San Francisco

Toyin Ojih Odutola, A Grand Inheritance, 2016, charcoal, pastel, and pencil on paper, 89 × 60".

Toyin Ojih Odutola, A Grand Inheritance, 2016, charcoal, pastel, and pencil on paper, 89 × 60".

Toyin Ojih Odutola

Museum of the African Diaspora

Toyin Ojih Odutola, A Grand Inheritance, 2016, charcoal, pastel, and pencil on paper, 89 × 60".

From the outset, Toyin Ojih Odutola’s solo exhibition “A Matter of Fact” makes visitors complicit in its fabulist conceit. What we are about to see, an introductory wall panel announces, is the “private collection of rarely exhibited portraits depicting the UmuEze Amara family,” a fictional aristocratic Nigerian clan, the portrayals of whom purportedly span two hundred years. The eighteen pieces on view, all made with charcoal, pastel, and pencil, and most of them life-size portraits, provide clues to the family’s histories—its proclivities, its relationships, and, above all, its members’ tastes. Rather than posing as the clan’s in-house portraitist, Ojih Odutola casts herself as “private secretary” to the family’s queer patriarchs (who are presented as the show’s curators, and whose portrait, Newlyweds on Holiday [all works 2016], hangs just outside the gallery proper).

Whether portraying queer intimacy or resisting uncomplicated hagiographic depictions of her subjects, Ojih Odutola has long challenged assumptions regarding black life. “A Matter of Fact” is less a departure from than an expansion of the artist’s now-signature treatment of black skin: Heavily inked markings render black faces as light and motion. While her previous portraits were closely cropped, their subjects set against empty backgrounds, the new ones are looser, larger, their subjects’ surrounds more narrative driven. Ojih Odutola has widened her lens and shifted our attention from skin to body; her figures’ personae and experiences are additionally revealed by their positioning within luxe interiors. Richly colored and full of detail and texture, the show manages to be at once studied and imaginative, thought-provoking and playful. Ojih Odutola began this series following a two-month residency at the Headlands Center for the Arts in California’s Marin County. It is thus fitting that “A Matter of Fact” debuts at San Francisco’s Museum of the African Diaspora, a venue that has grown increasingly innovative in its curatorial practice and programming over the past few years. Opened as a cultural heritage center and educational museum in late 2005, MoAD has recently turned its attention to contemporary work by artists of African descent. “A Matter of Fact” is one of the most robust manifestations of this new direction.

Amid its color and exuberance, the show asks a difficult question: Can black subjects be plausibly depicted as possessors of wealth and trustees of (Anglo) aristocratic lineages rather than as vassals who produce and safeguard the wealth of others?

Ojih Odutola’s portraits suggest that this proposition isn’t merely a matter of mise-en-scène, a situating of a subject amid a host of signifying possessions. Nor is it simply an inversion in which the expected white sitter is replaced by a black one. Rather, her work demands understanding of the ways in which black bodies might inhabit such spaces. Gesture, posture, and a kind of tactile relationship to domestic interiors and material objects become important ways of communicating black protagonists in possession of their surroundings and themselves.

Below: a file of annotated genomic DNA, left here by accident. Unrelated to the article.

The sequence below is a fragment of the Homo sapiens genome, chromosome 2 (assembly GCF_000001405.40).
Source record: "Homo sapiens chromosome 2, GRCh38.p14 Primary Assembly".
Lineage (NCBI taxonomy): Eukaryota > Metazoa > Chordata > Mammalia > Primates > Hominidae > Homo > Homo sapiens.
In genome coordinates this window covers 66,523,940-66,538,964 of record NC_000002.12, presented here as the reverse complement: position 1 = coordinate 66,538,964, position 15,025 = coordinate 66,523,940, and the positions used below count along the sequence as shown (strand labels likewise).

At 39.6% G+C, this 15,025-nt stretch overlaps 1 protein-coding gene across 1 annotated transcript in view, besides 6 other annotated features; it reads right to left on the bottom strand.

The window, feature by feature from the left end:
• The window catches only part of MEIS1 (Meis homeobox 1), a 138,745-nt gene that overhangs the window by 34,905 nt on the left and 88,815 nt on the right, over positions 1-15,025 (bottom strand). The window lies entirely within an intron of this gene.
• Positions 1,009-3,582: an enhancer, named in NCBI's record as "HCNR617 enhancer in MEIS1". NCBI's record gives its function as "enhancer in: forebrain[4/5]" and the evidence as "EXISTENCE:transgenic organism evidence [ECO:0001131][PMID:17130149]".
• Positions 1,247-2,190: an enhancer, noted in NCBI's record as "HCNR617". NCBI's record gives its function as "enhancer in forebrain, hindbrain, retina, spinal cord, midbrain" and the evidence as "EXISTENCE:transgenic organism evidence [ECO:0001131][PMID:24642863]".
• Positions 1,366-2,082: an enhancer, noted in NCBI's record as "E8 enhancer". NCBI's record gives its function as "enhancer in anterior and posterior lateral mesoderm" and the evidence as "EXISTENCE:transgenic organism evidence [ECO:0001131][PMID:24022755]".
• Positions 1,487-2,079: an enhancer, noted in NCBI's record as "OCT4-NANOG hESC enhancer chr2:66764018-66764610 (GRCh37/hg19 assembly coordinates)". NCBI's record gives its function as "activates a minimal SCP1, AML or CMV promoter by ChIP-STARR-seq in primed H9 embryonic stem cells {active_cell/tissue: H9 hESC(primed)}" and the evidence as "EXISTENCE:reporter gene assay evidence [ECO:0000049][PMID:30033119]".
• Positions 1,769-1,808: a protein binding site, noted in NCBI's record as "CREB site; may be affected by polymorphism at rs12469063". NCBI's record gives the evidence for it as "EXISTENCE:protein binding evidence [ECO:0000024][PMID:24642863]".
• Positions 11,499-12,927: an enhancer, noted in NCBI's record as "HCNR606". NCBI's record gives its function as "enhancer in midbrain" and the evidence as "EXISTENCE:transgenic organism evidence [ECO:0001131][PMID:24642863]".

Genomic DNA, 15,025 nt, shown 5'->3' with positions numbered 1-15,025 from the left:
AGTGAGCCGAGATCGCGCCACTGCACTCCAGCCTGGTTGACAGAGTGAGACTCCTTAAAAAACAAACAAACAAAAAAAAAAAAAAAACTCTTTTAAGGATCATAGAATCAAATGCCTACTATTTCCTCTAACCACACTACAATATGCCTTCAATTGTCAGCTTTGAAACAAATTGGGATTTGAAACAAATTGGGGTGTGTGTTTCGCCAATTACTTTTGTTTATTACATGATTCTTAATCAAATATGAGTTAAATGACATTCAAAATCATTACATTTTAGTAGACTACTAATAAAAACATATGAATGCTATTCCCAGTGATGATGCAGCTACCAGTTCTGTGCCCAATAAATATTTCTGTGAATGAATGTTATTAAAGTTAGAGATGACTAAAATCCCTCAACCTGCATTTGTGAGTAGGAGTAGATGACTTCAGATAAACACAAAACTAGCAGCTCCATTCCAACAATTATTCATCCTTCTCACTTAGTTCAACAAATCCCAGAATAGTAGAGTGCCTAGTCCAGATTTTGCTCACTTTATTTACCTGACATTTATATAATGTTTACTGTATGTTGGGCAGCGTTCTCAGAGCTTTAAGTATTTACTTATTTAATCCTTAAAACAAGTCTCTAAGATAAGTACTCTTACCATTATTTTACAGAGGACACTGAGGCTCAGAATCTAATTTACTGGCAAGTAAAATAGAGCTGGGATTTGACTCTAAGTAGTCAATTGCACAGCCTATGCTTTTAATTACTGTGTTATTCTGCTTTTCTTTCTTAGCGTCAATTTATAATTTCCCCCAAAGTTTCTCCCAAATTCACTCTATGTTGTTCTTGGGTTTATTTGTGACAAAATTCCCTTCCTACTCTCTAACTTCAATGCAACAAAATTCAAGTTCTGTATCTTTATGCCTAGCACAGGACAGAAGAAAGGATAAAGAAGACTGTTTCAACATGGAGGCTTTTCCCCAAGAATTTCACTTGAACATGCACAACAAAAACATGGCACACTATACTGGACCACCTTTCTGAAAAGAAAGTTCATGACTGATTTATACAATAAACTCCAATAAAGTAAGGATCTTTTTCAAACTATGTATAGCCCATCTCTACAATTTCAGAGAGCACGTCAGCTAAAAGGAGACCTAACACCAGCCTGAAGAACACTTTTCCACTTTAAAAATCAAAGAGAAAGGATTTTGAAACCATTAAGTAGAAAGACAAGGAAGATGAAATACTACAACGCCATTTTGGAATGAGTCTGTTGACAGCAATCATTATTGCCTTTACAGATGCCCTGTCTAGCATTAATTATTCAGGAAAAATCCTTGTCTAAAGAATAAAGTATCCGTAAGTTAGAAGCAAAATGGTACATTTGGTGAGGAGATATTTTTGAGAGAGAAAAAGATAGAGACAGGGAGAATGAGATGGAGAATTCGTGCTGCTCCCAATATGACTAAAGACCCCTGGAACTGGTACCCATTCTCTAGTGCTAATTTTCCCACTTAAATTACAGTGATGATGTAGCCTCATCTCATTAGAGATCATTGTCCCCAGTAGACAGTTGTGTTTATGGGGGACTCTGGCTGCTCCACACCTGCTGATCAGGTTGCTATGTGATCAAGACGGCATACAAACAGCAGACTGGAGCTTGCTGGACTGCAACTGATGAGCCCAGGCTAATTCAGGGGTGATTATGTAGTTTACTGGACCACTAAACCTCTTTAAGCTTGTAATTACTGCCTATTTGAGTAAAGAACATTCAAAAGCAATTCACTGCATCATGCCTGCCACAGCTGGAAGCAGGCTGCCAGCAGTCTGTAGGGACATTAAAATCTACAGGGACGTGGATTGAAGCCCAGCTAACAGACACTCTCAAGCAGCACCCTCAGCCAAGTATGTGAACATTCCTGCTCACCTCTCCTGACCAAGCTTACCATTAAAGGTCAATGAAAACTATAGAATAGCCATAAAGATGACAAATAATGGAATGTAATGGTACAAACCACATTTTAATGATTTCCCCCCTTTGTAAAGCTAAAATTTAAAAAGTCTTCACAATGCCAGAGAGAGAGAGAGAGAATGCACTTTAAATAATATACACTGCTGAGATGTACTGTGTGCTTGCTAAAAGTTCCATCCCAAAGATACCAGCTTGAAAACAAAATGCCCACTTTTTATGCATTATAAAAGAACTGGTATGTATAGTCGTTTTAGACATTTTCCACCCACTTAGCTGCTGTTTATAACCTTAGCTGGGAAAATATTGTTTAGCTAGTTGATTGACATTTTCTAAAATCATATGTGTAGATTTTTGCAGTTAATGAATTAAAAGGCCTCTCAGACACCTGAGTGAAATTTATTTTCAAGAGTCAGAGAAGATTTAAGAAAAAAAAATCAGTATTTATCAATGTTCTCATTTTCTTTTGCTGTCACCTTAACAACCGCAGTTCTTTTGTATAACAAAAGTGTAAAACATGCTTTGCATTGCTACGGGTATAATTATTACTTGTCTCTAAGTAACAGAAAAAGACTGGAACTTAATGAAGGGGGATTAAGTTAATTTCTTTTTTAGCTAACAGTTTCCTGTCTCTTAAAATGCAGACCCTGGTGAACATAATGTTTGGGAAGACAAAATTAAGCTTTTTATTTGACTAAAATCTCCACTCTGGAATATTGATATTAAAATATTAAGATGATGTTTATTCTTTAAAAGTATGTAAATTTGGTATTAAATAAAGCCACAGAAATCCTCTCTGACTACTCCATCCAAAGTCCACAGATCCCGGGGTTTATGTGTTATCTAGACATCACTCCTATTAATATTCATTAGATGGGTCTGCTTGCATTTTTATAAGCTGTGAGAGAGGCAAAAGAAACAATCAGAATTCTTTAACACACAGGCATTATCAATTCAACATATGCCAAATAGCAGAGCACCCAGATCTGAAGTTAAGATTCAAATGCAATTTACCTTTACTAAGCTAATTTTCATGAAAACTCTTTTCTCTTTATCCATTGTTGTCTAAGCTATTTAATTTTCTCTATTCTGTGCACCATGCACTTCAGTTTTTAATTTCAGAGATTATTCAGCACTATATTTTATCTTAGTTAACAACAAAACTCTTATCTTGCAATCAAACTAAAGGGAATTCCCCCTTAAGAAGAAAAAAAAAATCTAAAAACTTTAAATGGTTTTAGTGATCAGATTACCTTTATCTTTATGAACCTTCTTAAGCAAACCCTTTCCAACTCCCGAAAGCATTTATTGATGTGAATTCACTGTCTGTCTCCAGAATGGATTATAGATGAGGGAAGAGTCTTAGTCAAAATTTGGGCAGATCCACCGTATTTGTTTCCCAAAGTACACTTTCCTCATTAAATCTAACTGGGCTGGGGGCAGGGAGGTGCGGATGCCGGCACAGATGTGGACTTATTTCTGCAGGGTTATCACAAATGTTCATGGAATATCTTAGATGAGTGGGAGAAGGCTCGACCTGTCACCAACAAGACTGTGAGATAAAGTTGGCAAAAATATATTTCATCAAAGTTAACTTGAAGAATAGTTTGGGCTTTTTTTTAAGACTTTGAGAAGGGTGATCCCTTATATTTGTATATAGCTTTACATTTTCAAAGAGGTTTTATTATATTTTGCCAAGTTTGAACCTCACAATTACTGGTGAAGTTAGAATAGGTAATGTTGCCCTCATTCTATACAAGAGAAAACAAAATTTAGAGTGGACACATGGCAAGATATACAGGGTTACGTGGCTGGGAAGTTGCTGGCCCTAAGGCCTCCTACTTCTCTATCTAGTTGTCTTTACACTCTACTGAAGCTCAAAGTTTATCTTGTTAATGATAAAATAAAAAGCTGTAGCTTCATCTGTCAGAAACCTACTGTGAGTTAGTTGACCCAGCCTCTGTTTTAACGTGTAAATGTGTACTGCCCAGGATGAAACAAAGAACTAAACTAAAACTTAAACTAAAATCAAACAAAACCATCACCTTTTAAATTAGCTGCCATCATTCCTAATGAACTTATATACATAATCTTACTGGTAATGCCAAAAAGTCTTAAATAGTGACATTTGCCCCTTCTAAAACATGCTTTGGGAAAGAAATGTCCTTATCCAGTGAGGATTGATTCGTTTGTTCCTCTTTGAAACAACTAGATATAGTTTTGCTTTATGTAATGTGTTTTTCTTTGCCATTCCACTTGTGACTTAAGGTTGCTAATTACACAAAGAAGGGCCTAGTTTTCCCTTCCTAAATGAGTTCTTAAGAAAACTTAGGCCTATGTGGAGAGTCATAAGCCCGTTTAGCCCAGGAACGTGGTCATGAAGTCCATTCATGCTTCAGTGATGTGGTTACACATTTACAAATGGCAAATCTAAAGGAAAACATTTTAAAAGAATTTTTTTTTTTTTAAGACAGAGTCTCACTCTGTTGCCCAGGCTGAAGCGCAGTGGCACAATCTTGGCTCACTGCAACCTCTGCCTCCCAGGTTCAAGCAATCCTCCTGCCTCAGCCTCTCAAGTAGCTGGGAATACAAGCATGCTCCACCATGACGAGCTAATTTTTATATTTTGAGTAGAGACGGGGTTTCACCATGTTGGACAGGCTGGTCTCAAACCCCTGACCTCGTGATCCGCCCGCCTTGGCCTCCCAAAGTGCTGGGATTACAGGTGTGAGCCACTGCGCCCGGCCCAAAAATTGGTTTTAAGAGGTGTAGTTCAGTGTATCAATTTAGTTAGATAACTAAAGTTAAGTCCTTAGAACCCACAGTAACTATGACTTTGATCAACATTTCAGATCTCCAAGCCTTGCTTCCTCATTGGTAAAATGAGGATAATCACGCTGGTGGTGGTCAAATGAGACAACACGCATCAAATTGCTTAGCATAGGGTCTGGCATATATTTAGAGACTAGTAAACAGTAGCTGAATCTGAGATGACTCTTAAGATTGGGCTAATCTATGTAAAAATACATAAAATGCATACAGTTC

In Afternoon Tea, a bespectacled, informally dressed woman relaxes in a red chair, an opulent gold tea set in front of her. Immediately adjacent is A Grand Inheritance, in which a young man reclines with his leg thrown over the arm of a wingback chair whose ruby color matches that of his velvet slippers. Throughout, Ojih Odutola’s attention to the body in repose—characterized variously by slackness of posture, the casual folds of stylish clothes, an open shirt or a loosened tie—works to visualize a blackness that is neither spectacular nor performing a politics of respectability, one that is not concerned with who’s watching. Through historical portraiture’s often rigid compositions, artists and their patrons conspired to idealize sitters and confer notions of depth and value eagerly consumed by complicit audiences. That Ojih Odutola’s subjects often appear explicitly not to be posing doesn’t reveal the “truth” of black subjects so much as it winks at the socially constructed and racially arbitrary value implicit within portraiture itself. “A Matter of Fact” at once mobilizes the conventions of portraiture and highlights the fictions that undergird them.

As a show, “A Matter of Fact” might come across as an embarrassment of riches. The narratives are so densely layered within each portrait and across the tightly spaced exhibition that the editing of one or two pieces might have made the show feel less overwhelming. But this is a minor criticism. Perhaps most exciting, “A Matter of Fact” allows us to witness an artist testing new ideas and stretching her craft, testing and stretching the boundaries of blackness in the process.

Leigh Raiford